Berry, Hn. Anthony Grylls, Michael Morrison, Charles
Biggs-Davison, John Gummer, J. Selwyn Mudd, David
Blaker, Peter Gurden, Harold Neave, Airey
Boardman, Tom (Leicester, S.W.) Hall, Miss Joan (Keighley) Nicholls, Sir Harmar
Boscawen, Robert Hall, John (Wycombe) Noble, Rt. Hn. Michael
Bossom, Sir Clive Hall-Davis, A. G. F. Normanton, Tom
Bowden, Andrew Hamilton, Michael (Salisbury) Nott, John
Braine, Sir Bernard Hannam, John (Exeter) Onslow, Cranley
Bray, Ronald Harrison, Brian (Maldon) Oppenheim, Mrs. Sally
Brinton, Sir Tatton
Brocklebank-Fowler, Christopher Harrison, Col. Sir Harwood (Eye) Osborn, John
Brown, Sir Edward (Bath) Haselhurst, Alan Owen, Idris (Stockport, N.)
Bruce-Gardyne, J. Hastings, Stephen Page, Rt. Hn. Graham (Crosby)
Bryan, Sir Paul Havers, Michael Page, John (Harrow, W.)
Buchanan-Smith, Alick(Angus,N&M) Hawkins, Paul Parkinson, Cecil
Buck, Antony Heseltine, Michael Peel, John
Burden, F. A. Higgins, Terence L. Percival, Ian
Butler, Adam (Bosworth) Hiley, Joseph Peyton, Rt. Hn. John
Campbell, Rt.Hn.G.(Moray&Nairn) Hill, James (Southampton, Test) Pike, Miss Mervyn
Carlisle, Mark Holland, Philip Pink, R. Bonner
Carr, Rt. Hn. Robert Holt, Miss Mary Pries, David (Eastleigh)
Cary, Sir Robert Hordern, Peter Proudfoot, Wilfred
Channon, Paul Hornby, Richard Pym, Rt. Hn. Francis
Chapman, Sydney Hornsby-Smith,Rt.Hn.Dame Patricia) Quennell, Miss J. M.
Chataway, Rt. Hn. Christopher Howe, Hn. Sir Geoffrey (Reigate) Raison, Timothy
Chichester-Clark, R. Howell, David (Guildford) Ramsden, Rt. Hn. James
Churchill, W. S. Howell, Ralph (Norfolk, N.) Rawlinson, Rt. Hn. Sir Peter
Clark, William (Surrey, E.) Hunt, John Redmond, Robert
Clegg, Walter Iremonger, T. L. Reed, Laurance (Bolton, E.)
Cockeram, Eric James, David Rees, Peter (Dover)
Cooke, Robert Jenkin, Patrick (Woodford) Rees-Davies, W. R.
Coombs, Derek Jossel, Toby Renton, Rt. Hn. Sir David
Cooper, A. E. Johnson Smith, G. (E. Grinstead) Ridley, Hn. Nicholas
Cordle, John Johnston, Russell (Inverness) Ridsdale, Julian
Corfield, Rt. Hn. Sir Frederick Jopling, Michael Rippon, Rt. Hn. Geoffrey
Cormack, Patrick Joseph, Rt. Hn. Sir Keith Roberts, Michael (Cardiff, N.)
Costain, A. P. Kaberry, Sir Donald Roberts, Wyn (Conway)
Critchley, Julian Kellett-Bowman, Mrs. Elaine Rossi, Hugh (Hornsey)
Crouch, David Kershaw, Anthony Rost, Peter
Crowder, F. P. Kimball, Marcus Royle, Anthony
Dalkeith, Earl of King, Evelyn (Dorset, S.) Scott, Nicholas
Davies, Rt. Hn. John (Knutsford) King, Tom (Bridgwater) Scott-Hopkins, James
d'Avigdor-Goldsmid, Sir Henry Kinsey, J. R. Sharples, Sir Richard
d'Avigdor-Goldsmid,Maj.-Gen.James Kirk, Peter Shaw, Michael (Sc'b'gh & Whitby)
Dean, Paul Kitson, Timothy Shelton, William (Clapham)
Deedes, Rt. Hn. W. F. Knight, Mrs. Jill Simeons, Charles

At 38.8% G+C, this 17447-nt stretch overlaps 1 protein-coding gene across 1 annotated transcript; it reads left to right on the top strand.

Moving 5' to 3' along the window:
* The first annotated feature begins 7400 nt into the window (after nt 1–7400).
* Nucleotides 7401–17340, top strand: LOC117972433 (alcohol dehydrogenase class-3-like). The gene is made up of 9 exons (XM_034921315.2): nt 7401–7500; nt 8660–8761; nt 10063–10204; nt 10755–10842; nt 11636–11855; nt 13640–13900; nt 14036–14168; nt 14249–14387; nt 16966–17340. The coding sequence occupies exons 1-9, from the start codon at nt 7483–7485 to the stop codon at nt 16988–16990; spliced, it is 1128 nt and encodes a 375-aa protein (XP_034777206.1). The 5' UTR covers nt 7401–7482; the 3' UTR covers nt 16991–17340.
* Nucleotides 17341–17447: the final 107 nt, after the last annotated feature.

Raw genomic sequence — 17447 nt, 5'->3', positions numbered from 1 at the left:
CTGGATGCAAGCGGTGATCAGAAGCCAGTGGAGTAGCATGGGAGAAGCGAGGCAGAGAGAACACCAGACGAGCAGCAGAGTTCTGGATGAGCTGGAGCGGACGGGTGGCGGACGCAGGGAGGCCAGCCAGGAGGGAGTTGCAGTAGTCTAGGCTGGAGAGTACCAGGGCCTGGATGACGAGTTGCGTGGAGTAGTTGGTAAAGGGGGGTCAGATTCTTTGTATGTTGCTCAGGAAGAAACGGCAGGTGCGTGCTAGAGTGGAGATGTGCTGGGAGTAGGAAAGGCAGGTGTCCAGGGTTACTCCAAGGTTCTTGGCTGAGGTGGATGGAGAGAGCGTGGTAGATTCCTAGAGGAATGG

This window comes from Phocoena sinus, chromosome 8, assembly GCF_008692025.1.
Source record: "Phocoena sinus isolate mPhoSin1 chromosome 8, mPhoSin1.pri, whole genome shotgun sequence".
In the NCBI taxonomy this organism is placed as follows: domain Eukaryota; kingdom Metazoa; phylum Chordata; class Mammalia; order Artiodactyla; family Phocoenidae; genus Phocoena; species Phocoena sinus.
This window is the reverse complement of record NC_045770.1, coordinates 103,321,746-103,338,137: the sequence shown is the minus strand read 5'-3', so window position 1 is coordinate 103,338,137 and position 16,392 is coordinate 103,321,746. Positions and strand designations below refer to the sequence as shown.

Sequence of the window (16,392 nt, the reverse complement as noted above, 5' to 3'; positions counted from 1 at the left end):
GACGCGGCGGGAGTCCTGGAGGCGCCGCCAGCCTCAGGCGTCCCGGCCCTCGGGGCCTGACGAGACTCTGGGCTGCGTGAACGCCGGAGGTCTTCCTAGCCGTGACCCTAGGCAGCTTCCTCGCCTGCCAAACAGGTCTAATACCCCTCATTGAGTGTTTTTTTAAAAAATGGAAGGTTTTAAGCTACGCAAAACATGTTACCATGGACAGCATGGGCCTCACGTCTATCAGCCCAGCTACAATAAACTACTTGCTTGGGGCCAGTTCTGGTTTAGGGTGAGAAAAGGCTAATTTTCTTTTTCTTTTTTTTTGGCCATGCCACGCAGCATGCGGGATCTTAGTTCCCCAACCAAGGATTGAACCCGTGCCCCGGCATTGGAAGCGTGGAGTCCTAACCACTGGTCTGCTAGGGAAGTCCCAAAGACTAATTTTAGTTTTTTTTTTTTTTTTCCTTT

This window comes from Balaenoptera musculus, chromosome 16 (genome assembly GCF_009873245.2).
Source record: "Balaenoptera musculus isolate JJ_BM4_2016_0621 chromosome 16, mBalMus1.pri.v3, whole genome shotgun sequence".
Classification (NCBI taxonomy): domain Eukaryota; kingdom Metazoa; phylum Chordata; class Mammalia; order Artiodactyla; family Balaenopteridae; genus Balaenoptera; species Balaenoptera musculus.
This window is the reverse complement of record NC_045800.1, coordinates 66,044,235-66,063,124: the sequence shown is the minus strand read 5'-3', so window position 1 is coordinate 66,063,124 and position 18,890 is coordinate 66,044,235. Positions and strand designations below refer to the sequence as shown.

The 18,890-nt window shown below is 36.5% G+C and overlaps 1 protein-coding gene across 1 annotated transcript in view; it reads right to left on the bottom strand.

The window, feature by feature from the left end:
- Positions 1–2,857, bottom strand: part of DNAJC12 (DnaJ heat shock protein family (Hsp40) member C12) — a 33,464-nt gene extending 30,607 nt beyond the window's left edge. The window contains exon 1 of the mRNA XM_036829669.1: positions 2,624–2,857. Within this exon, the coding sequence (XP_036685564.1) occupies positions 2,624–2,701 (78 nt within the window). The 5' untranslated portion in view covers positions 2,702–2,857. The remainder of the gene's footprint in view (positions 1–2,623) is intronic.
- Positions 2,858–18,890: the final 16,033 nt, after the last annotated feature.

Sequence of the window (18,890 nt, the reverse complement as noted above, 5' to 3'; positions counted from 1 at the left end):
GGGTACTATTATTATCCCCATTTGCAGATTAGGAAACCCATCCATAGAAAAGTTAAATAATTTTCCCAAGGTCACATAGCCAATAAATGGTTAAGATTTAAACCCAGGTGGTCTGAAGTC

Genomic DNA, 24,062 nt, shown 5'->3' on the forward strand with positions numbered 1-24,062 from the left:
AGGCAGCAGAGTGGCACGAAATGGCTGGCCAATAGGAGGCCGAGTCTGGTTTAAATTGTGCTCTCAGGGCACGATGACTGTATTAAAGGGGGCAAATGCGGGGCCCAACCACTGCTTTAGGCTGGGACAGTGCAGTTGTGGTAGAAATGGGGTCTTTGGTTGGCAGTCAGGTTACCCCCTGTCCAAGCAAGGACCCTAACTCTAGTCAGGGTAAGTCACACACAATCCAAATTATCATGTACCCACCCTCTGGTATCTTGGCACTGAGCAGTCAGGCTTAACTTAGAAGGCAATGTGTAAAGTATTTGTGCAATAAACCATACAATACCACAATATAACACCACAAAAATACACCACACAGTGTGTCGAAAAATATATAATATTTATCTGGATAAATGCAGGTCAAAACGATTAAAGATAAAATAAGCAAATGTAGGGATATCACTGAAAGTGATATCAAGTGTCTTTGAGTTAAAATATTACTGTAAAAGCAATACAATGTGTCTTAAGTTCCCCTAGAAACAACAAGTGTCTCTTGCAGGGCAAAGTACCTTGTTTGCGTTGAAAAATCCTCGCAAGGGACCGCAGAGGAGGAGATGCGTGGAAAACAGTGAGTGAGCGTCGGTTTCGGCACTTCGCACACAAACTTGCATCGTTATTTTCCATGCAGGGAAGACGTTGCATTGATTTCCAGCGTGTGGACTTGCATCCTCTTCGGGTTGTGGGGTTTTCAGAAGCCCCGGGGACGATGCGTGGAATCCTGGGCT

Digby, Simon Wingfield Lament, Norman Sinclair, Sir George
Dixon, Piers Lane, David Skeet, T. H. H.
Dodds-Parker, Douglas Langford-Holt, Sir John Smith, Dudley (W'wick & L'mington)
Drayson, G. B. Legge-Bourke, Sir Harry Soref, Harold
du Cann, Rt. Hn. Edward Le Merchant, Spencer Speed, Keith
Eden, Rt. Hn. Sir John Lewis, Kenneth (Rutland) Spence, John
Edwards, Nicholas (Pembroke) Lloyd, Ian (P'tsm'th, Langstone) Sproat, Iain
Elliot, Capt. Walter (Carshalton) Longden, Sir Gilbert Stainton, Keith
Elliott, R. W. (N'c'tle-upon-Tyne,N.) Loveridge, John Stanbrook, Ivor
Emery, Peter Luce, R. N. Steel, David
Eyre, Reginald McAdden, Sir Stephen Stewart-Smith, Geoffrey (Belper)
Fenner, Mrs. Peggy MacArthur, Ian Stodart, Anthony (Edinburgh, W.)
Fidler, Michael McCrindle, R. A. Stokes, John
Finsberg, Geoffrey (Hampstead) McLaren, Martin Stuttaford, Dr. Tom
Fisher, Nigel (Surbiton) Maclean, Sir Fitzroy Tapsell, Peter
Fletcher-Cooke, Charles Macmillan.Rt.Hn.Maurice (Farnham) Taylor, Sir Charles (Eastbourne)
Fookes, Miss Janet McNair-Wilson, Michael Taylor, Frank (Moss Side)
Fortescue, Tim Maddan, Martin Taylor, Robert (Croydon, N.W.)
Foster, Sir John Madel, David Tebbit, Norman
Fowler, Norman Marples, Rt. Hn. Ernest Temple, John M.
Fox, Marcus Mather, Carol Thatcher, Rt. Hn. Mrs. Margaret
Fry, Peter Maude, Angus Thomas, John Stradling (Monmouth)
Thomas, Rt. Hn. Peter (Hendon, S.) Walker, Rt. Hn. Peter (Worcester) Wood, Rt. Hn. Richard
Thompson, Sir Richard (Croydon, S.) Wall, Patrick Woodnutt, Mark
Tilney, John Walters, Dennis Worsley, Marcus
Trafford, Dr. Anthony Warren, Kenneth Wylie, Rt. Hn. N. R.
Trew, Peter Weatherill, Bernard Younger, Hn. George
Tugendhat, Christopher Wells, John (Maidstone)
van Straubenzee, W. R. White, Roger (Gravesend) TELLERS FOR THE NOES:
Vaughan, Dr. Gerard Wiggin, Jerry Mr. Oscar Murton and
Vickers, Dame Joan Wilkinson, John Mr. Kenneth Clarke.
Waddington, David Winterton, Nicholas
Walder, David (Clitheroe) Wolrige-Gordon, Patrick

Question accordingly negatived.

Forward to